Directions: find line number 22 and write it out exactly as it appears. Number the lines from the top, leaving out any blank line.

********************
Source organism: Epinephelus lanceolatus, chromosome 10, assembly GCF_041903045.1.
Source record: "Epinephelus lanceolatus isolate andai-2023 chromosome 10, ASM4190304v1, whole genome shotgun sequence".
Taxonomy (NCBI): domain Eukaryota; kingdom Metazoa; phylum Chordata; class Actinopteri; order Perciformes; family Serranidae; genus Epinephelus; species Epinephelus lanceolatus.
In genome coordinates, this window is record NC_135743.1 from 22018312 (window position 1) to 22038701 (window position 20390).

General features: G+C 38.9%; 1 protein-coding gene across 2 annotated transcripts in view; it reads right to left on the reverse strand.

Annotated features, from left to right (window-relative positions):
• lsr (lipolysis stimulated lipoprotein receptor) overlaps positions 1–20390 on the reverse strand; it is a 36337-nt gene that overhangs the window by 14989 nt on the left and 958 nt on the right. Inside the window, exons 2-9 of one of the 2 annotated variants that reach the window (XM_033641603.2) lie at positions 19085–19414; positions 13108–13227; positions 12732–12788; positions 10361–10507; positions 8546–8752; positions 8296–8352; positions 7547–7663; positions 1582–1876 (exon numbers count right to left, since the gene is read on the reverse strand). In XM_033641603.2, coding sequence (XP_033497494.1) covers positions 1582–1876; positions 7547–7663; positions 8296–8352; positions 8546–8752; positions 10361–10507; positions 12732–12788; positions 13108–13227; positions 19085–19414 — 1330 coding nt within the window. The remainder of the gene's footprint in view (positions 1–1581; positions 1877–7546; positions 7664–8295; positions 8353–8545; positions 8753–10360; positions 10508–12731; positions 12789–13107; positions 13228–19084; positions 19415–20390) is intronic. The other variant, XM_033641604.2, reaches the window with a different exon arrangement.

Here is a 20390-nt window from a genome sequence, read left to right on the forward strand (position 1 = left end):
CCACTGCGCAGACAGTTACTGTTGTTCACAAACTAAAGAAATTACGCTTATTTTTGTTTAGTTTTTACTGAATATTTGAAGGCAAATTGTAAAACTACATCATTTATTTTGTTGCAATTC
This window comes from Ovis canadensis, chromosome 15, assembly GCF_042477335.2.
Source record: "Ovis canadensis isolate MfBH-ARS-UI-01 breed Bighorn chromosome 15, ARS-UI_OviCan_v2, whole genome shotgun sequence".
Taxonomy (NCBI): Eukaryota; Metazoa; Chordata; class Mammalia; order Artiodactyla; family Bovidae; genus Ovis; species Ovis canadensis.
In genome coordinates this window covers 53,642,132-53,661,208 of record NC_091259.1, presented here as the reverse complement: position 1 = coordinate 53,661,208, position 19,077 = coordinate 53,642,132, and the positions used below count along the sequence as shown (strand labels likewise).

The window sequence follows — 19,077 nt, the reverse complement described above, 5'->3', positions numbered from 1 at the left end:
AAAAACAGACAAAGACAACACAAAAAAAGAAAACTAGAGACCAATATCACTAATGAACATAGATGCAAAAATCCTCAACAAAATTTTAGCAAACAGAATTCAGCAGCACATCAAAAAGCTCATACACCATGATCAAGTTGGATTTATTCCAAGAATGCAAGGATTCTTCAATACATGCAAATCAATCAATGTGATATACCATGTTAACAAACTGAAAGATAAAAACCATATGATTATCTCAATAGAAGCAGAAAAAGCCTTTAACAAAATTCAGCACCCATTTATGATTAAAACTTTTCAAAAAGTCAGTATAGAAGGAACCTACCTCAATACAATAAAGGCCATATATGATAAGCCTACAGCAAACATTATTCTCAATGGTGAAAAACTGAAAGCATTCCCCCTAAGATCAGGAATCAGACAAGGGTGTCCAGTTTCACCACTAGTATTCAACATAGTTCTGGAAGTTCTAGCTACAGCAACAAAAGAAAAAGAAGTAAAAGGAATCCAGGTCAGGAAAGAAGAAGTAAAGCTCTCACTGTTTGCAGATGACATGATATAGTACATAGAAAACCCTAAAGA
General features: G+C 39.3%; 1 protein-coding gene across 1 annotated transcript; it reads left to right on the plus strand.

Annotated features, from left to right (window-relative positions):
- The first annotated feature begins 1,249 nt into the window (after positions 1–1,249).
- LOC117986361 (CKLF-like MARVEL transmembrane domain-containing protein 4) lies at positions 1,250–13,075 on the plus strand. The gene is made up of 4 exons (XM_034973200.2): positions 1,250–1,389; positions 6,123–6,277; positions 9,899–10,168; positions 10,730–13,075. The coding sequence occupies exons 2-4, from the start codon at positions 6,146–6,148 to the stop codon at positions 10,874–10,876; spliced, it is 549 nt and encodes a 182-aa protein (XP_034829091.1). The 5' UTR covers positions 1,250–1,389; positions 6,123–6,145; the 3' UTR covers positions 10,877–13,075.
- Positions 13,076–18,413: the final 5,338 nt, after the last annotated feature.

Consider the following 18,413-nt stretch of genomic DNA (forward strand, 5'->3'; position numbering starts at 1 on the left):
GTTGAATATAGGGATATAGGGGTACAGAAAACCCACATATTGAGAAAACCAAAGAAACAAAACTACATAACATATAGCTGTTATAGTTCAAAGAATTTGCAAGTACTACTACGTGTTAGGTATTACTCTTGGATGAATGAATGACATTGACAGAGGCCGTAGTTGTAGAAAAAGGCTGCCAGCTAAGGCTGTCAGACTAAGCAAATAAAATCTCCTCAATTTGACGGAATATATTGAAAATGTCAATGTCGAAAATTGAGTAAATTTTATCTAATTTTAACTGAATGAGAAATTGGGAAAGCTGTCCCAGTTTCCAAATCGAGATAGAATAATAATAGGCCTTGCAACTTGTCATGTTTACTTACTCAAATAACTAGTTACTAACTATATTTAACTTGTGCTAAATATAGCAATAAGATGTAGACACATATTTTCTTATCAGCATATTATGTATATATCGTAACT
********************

GTTGAATATAGGGATATAGGGGTACAGAAAACCCACATATTGAGAAAACCAAAGAAACAAAACTACATAACATATAGCTGTTATAGTTCAAAGAATTTGCAAGTACTACTACGTGTTAGGTATTACTCTTGGATGAATGAATGACATTGACAGAGGCCGTAGTTGTAGAAAAAGGCTGCCAGCTAAGGCTGTCAGACTAAGCAAATAAAATCTCCTCAATTTGACGGAATATATTGAAAATGTCAATGTCGAAAATTGAGTAAATTTTATCTAATTTTAACTGAATGAGAAATTGGGAAAGCTGTCCCAGTTTCCAAATCGAGATAGAATAATAATAGGCCTTGCAACTTGTCATGTTTACTTACTCAAATAACTAGTTACTAACTATATTTAACTTGTGCTAAATATAGCAATAAGATGTAGACACATATTTTCTTATCAGCATATTATGTATATATCGTAACT